The apparatus that may be used in the making of all sandwich rolls by this more elaborate and preferred embodiment of the process of our invention is the subject-matter of a separate copending application made by us and filed March 14, 1932 as Serial No. 593,710. The illustration and a brief description of that apparatus, however, is necessary -in order to illustrate and clearly describe the said'preferred form of our process.
Figs. 13-18 show the apparatus used and the steps followed in this method of baking rolls wherein means are provided for initially supporting the core in the roll without the portion of dough below the core carrying the weight of the dough and in the preferred form where also the core can move upwardly if necessary during the latter part of the raising and baking of the dough into a roll.
Fig. 14 shows the core member 28-and Fig. 13 shows the pan 26 which together form the apparatus. The core member 28 is formed of a plurality of cores 29 preferably separately constructed and of a shape similar to the cores 27 already described, but these cores 29 are permanently attached at their larger end to the core plate 30. The said core member is illustrated as having the core 29 attached to the core plate by providing upon the core plate cup-shaped bosses 44 projecting for a short distance into the larger and open ends of the cores 29. The bottoms 45 of the bosses are preferably providedwith a small aperture 46 therethrough. The smaller ends of the cores are sealed witha closure 4'7.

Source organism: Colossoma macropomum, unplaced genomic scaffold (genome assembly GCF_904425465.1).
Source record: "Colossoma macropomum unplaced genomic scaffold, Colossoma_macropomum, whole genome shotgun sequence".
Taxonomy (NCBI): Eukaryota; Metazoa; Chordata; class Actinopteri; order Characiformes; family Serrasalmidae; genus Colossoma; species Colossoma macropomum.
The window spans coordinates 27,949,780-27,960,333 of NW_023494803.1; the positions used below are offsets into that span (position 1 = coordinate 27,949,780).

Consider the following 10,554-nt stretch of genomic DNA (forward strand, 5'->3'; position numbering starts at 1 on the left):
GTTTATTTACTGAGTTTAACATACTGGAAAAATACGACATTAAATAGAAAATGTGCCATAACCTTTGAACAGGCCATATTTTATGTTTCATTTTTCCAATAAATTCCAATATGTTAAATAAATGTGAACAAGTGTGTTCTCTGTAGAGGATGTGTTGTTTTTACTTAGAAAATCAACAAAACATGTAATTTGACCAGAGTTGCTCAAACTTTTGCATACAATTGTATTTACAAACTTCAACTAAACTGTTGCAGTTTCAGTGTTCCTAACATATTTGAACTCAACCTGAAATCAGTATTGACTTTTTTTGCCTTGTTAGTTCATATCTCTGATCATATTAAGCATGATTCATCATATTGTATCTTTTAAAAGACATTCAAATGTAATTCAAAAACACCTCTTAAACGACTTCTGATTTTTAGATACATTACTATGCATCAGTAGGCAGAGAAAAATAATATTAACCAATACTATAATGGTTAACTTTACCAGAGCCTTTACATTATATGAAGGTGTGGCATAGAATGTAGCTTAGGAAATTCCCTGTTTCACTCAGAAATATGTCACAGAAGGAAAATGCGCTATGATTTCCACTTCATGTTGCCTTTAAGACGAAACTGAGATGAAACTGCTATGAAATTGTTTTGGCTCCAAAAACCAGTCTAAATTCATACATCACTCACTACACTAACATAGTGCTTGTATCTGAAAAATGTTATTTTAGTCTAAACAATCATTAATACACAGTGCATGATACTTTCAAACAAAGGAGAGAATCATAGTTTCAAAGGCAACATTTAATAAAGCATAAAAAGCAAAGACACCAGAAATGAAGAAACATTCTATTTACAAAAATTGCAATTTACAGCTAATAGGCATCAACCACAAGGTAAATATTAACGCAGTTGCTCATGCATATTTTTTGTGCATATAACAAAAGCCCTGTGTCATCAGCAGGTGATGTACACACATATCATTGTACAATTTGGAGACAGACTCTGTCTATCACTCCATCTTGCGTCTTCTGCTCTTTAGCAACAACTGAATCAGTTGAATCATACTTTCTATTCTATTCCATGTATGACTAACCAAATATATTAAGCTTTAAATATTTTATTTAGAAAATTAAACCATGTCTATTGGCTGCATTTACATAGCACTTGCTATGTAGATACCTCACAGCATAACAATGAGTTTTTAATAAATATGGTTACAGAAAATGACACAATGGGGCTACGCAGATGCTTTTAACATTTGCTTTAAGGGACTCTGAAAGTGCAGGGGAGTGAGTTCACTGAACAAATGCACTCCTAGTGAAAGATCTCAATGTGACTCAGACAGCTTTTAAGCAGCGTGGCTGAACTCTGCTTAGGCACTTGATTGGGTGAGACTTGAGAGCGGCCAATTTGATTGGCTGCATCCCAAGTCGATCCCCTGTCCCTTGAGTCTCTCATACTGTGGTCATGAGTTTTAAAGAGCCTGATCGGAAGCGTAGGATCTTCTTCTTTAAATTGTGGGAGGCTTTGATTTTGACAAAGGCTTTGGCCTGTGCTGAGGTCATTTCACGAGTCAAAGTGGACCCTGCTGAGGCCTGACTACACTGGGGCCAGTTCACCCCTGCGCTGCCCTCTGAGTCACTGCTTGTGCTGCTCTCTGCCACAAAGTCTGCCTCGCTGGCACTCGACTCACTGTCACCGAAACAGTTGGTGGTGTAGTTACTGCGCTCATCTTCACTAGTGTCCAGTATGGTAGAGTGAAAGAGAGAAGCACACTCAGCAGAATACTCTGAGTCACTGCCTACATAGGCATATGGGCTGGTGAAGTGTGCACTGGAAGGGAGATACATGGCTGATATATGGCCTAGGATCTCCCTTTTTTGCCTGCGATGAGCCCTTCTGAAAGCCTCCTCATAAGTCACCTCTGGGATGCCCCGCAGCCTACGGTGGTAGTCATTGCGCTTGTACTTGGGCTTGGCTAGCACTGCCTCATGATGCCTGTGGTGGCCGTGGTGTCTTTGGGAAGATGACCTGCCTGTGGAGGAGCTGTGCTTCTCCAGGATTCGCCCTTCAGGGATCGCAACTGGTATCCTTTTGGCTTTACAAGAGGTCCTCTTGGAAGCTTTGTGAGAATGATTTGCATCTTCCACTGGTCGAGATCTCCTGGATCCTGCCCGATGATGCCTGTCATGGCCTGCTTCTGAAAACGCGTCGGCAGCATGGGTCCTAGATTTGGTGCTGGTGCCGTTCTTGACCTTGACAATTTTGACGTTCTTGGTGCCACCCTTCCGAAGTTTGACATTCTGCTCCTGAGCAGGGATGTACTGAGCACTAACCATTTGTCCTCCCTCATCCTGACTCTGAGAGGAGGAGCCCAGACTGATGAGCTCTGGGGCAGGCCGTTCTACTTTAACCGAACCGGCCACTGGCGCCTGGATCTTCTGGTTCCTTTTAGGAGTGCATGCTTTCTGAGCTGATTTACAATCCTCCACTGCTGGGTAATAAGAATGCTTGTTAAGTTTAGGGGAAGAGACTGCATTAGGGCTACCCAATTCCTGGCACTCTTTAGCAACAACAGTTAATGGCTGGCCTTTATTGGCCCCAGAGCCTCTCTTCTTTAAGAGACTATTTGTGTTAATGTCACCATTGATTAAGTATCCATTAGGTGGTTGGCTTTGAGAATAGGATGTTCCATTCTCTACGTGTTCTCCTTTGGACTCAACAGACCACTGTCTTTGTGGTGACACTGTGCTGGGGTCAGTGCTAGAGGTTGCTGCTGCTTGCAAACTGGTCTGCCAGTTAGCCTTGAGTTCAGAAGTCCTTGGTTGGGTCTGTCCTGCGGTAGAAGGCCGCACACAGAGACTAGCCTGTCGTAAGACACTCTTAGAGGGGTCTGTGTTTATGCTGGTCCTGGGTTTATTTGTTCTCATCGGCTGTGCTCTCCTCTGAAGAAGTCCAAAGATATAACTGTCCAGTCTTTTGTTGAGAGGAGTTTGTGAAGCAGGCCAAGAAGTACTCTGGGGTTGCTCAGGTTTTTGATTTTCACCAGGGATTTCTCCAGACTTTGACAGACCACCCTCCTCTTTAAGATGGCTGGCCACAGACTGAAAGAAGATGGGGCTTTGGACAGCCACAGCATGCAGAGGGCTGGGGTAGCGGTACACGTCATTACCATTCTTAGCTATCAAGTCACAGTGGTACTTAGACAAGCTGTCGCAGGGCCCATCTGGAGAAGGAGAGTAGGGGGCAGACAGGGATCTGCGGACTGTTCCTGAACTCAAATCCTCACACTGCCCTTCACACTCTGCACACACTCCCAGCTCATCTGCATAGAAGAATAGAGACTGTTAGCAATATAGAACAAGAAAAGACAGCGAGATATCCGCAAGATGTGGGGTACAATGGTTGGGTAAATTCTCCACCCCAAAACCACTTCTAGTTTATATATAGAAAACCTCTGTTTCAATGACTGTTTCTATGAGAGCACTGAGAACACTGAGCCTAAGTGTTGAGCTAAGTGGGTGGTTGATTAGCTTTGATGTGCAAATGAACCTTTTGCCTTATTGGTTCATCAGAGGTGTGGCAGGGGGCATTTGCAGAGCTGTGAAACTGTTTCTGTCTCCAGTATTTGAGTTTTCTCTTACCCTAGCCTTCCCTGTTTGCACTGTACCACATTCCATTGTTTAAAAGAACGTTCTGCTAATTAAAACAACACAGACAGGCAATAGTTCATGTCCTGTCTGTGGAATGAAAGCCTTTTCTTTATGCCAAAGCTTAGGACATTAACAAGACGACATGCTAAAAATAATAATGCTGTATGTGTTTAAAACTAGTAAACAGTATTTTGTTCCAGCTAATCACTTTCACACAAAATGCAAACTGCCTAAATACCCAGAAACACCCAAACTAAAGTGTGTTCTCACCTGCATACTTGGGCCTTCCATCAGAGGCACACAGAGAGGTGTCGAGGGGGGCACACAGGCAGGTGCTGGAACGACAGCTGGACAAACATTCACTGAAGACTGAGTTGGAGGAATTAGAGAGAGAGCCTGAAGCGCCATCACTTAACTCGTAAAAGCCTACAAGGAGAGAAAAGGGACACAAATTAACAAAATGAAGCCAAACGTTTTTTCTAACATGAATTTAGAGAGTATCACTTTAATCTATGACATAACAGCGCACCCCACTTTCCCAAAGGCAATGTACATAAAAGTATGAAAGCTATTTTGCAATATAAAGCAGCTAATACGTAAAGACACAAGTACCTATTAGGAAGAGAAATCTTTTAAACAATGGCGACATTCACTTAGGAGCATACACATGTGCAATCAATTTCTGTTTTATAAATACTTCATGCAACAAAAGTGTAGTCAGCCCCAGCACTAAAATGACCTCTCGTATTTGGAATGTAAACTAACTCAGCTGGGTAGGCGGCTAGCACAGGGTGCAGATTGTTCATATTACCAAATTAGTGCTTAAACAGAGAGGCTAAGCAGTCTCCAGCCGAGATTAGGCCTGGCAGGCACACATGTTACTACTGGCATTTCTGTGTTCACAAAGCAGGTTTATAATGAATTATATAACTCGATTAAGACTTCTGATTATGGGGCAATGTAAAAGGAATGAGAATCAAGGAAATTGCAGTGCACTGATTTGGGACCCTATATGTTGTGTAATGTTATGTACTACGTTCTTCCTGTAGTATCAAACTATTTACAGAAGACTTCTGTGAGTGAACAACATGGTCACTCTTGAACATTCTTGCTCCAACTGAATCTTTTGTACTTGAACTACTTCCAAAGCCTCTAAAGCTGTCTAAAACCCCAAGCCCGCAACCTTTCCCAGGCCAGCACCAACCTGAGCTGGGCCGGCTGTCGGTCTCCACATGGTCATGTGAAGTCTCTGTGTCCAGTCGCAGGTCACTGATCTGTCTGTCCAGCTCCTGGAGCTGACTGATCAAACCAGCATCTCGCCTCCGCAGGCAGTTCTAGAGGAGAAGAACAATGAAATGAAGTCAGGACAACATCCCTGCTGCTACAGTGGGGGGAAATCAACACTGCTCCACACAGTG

The pan 26 has a bottom 31, opposite sides 32 and 33, a back 34 as high as the sides 32 and 33 and a front 35 which is much lower than the said sides and back as appears particularly in Figs. 13, 17 and 18. In this'pan is placed and permanently fixed a set of troughs 36 generally U-shaped in cross section with the sides 37 of adjacent troughs uniting at a line nearly on the,